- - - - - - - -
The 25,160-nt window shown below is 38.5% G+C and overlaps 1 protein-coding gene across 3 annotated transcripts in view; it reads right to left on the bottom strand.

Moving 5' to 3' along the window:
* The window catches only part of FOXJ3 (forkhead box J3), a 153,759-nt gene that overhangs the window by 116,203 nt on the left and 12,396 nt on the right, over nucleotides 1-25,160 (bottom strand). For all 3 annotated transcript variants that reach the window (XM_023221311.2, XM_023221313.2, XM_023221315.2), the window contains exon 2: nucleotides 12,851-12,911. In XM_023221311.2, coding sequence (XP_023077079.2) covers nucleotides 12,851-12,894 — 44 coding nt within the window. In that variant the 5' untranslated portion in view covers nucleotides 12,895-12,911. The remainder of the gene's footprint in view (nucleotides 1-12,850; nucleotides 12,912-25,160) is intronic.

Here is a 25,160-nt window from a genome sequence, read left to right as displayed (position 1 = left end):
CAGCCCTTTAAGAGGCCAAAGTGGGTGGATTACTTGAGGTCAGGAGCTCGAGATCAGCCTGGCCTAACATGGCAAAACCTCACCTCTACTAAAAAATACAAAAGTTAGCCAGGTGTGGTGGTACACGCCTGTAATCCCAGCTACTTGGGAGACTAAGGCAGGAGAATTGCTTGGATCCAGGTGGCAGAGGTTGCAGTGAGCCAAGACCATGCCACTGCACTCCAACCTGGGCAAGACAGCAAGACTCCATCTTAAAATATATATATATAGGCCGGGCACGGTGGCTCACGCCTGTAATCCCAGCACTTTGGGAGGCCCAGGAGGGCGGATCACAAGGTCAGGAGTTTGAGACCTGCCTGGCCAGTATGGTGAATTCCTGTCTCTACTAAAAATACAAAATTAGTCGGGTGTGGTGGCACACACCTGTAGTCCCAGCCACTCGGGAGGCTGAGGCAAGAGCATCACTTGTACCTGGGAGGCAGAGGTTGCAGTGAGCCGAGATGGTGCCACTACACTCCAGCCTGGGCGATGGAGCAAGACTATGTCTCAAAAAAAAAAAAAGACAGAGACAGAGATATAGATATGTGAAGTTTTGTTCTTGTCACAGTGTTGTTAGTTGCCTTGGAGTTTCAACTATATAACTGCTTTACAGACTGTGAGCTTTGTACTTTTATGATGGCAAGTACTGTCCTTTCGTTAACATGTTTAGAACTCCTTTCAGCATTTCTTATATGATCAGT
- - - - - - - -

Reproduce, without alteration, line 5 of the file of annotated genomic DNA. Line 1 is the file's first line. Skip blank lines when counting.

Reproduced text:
CAGCCCTTTAAGAGGCCAAAGTGGGTGGATTACTTGAGGTCAGGAGCTCGAGATCAGCCTGGCCTAACATGGCAAAACCTCACCTCTACTAAAAAATACAAAAGTTAGCCAGGTGTGGTGGTACACGCCTGTAATCCCAGCTACTTGGGAGACTAAGGCAGGAGAATTGCTTGGATCCAGGTGGCAGAGGTTGCAGTGAGCCAAGACCATGCCACTGCACTCCAACCTGGGCAAGACAGCAAGACTCCATCTTAAAATATATATATATAGGCCGGGCACGGTGGCTCACGCCTGTAATCCCAGCACTTTGGGAGGCCCAGGAGGGCGGATCACAAGGTCAGGAGTTTGAGACCTGCCTGGCCAGTATGGTGAATTCCTGTCTCTACTAAAAATACAAAATTAGTCGGGTGTGGTGGCACACACCTGTAGTCCCAGCCACTCGGGAGGCTGAGGCAAGAGCATCACTTGTACCTGGGAGGCAGAGGTTGCAGTGAGCCGAGATGGTGCCACTACACTCCAGCCTGGGCGATGGAGCAAGACTATGTCTCAAAAAAAAAAAAAGACAGAGACAGAGATATAGATATGTGAAGTTTTGTTCTTGTCACAGTGTTGTTAGTTGCCTTGGAGTTTCAACTATATAACTGCTTTACAGACTGTGAGCTTTGTACTTTTATGATGGCAAGTACTGTCCTTTCGTTAACATGTTTAGAACTCCTTTCAGCATTTCTTATATGATCAGT